The 125th edition of Penn Relays was yet another historic layer in the rich tapestry of the oldest and largest track competition in the United States.
With marquee events taking place on each day of the meet, there were many unforgettable moments throughout the weekend.
5. Penn senior Anna Peyton Malizia’s high jump into history
There is not much that Malizia hasn’t won. Until Saturday, a Penn Relays watch was one of those things.
The senior became the first woman in Penn history to capture the high jump championship, clearing a height of 1.82 meters on her way to glory. A three-time Ivy Heps Champion, Malizia now has her sights set on her personal quartet as Penn heads into Outdoor Heps next weekend.
For now, she can relish in her own achievement in what was an outstanding weekend for Penn track.
4. USA vs. the World: Where both David and Goliath got their share
Kenya has long been put into a box as a nation that produces the greatest distance runners to have ever taken up track and field.
The best feel-good story came as an unexpected surprise, as Kenya won the men’s sprint medley relay ahead of USA Red and Jamaica, which finished second and third, respectively.
Mike Mokamba, Alfas Kishoyian, Collins Omae, and Collin Kipruto finished in 3:16.21 to carry Kenya to glory over the two traditional sprint powerhouses by over a second.
USA Red came back for a victory in the 4x400-meter relay, finishing in 3:02.70. My’lik Kerley, Michael Cherry, Dontavius Wright, and Je’Von Hutchison delivered a powering win for a delighted crowd, defending their title in style as Canada and the Bahamas finished second and third, respectively.
3. Wisconsin winning its first Championship of America in 103 years
On a day when it wasn’t so sunny in Philadelphia, the Badgers shone bright to make some light of their own.
The quartet of Morgan McDonald, Corbin Ellis, and Eric Brown, and Olli Hoare, bagged Wisconsin’s second-ever Championship of America by taking down reigning NCAA champion Notre Dame in the men's distance medley.
Starting off with the 1200 was McDonald, a three-time NCAA Champion, who passed the baton to Ellis, who blitzed around the track in 47.39. Following Ellis’ effort, Brown ran the fastest 800 leg in the race with a time of 1:49:37 to pass the baton on to Hoare, the 2018 NCAA Outdoor 1500 champion and current world-leader in the event.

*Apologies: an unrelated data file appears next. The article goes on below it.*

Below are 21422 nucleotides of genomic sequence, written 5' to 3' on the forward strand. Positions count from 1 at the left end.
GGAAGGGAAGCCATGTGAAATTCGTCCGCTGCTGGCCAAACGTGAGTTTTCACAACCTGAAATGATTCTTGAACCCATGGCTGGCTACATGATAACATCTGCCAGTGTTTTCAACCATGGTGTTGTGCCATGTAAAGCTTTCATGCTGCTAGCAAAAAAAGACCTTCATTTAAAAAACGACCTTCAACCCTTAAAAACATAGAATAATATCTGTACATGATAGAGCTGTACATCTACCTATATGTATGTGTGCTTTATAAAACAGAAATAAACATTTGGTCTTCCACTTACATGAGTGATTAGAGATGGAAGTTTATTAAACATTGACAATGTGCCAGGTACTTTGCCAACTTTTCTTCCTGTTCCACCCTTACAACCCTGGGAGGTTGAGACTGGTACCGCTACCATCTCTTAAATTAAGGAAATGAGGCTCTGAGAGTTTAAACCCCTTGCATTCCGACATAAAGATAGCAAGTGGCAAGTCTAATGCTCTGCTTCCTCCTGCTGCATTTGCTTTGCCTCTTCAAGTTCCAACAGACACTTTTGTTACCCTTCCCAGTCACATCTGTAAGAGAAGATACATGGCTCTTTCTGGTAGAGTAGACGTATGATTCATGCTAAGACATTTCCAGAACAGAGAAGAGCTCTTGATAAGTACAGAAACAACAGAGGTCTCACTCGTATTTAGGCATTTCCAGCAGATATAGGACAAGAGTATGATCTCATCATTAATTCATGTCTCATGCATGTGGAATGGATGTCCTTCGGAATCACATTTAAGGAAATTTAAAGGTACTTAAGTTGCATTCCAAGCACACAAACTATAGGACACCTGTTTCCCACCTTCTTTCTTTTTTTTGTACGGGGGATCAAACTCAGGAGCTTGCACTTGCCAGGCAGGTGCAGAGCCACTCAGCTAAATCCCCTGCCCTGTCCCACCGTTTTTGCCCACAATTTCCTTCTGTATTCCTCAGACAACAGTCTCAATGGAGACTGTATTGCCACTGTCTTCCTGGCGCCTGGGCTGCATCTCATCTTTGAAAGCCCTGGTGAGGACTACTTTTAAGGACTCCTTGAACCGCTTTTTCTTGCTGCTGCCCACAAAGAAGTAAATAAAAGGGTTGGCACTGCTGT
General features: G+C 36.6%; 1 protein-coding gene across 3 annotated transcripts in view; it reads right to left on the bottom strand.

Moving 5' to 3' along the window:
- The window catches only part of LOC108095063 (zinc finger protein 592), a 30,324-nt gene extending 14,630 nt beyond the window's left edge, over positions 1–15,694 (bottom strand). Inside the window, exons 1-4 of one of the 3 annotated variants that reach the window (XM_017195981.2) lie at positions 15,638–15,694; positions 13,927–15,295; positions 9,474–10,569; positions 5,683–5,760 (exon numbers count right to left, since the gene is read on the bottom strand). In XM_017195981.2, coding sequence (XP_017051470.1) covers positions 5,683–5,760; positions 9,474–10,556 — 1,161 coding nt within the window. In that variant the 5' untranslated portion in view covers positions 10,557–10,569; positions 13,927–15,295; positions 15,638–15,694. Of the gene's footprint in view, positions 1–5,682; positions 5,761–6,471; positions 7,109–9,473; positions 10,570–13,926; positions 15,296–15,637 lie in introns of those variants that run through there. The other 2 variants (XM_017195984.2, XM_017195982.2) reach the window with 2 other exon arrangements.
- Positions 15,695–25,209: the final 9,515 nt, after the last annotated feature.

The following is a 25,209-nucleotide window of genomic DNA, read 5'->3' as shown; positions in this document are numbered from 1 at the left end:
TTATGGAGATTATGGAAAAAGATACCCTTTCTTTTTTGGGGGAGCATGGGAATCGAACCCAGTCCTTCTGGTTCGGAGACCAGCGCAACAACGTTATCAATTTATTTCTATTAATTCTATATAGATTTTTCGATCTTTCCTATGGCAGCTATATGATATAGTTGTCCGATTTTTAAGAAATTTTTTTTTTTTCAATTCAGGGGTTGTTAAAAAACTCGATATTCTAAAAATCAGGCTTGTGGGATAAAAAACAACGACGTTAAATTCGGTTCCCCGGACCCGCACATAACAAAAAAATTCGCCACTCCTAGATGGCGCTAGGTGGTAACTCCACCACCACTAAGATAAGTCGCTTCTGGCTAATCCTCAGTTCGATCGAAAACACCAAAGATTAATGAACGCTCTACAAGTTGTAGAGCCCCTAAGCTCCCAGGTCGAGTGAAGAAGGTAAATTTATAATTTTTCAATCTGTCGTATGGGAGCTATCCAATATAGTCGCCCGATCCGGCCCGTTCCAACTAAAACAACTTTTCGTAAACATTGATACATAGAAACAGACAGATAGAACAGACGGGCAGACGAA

Hoare lived up to his billing, and the group finished in 9:47.19.
The best part? Wisconsin ran with two walk-ons.
2. Houston men’s sweeping the sprint relays
The University of Houston, a national track powerhouse, became the sixth team ever, and first since 2006, to sweep the sprint relays at the Penn Relays.
The 4x100 squad, which consisted of senior Brandon Taylor, senior Mario Burke, junior Travis Collins, and sophomore Nicholas Alexander, got the first picture with the wheel, finishing in 39.23 seconds, only 1.06 seconds shy of their national record set in 2018.
The Cougars have now won this event for three years in a row.
The 4x200 squad, composed of the same members as the 4x100 squad, took the title by beating the next team by almost two seconds, finishing in 1:22.04.
Next up, the 4x400 squad, comprised of Burke, senior Amere Lattin, junior Jermaine Holt, and senior Obi Igbokwe, completed the sweep for the Cougars. The quartet won the event with this year's NCAA record of 3:02.61 and will look to be the team to beat come National Outdoors in May.
1. Penn winning the College Women’s Distance Medley Relay
The Penn Distance Medley Relay team of junior Nia Akins, junior Maddie Villalba, sophomore Melissa Tanaka, and sophomore Uchechi Nwogwugwu made history on the first day of the Relays by becoming the first Ivy League women's team to win a Championship of America relay.
Not only did the Quakers beat the previous program record by more than nine seconds, running it in 10:59:44, but they also crushed their competition en route to lifting the wheel, beating second-place Notre Dame by over three seconds and third-place Villanova by more than six.
NCAA runner-up Akins, who was also named the College Relay Athlete of the Meet, ran the 1,200-meter portion of the medley, leaving the pack in the dust to pass the baton on to Nwogwugwu, who in turn ran the fastest 400 in program history in 52.22. Next, the baton was passed to Tanaka, who delivered under pressure and sprinted away from the threatening pack to pass the baton on to Villalba.
And Villalba brought it home without a doubt.
With the Penn contingent in the north stands passionately cheering each time she ran around the track, the junior clinched the title with a 4:37.30 mile, running right into the arms of her overjoyed teammates.
Penn track made history once again; it just felt a little bit sweeter at a competition as storied as the Penn Relays.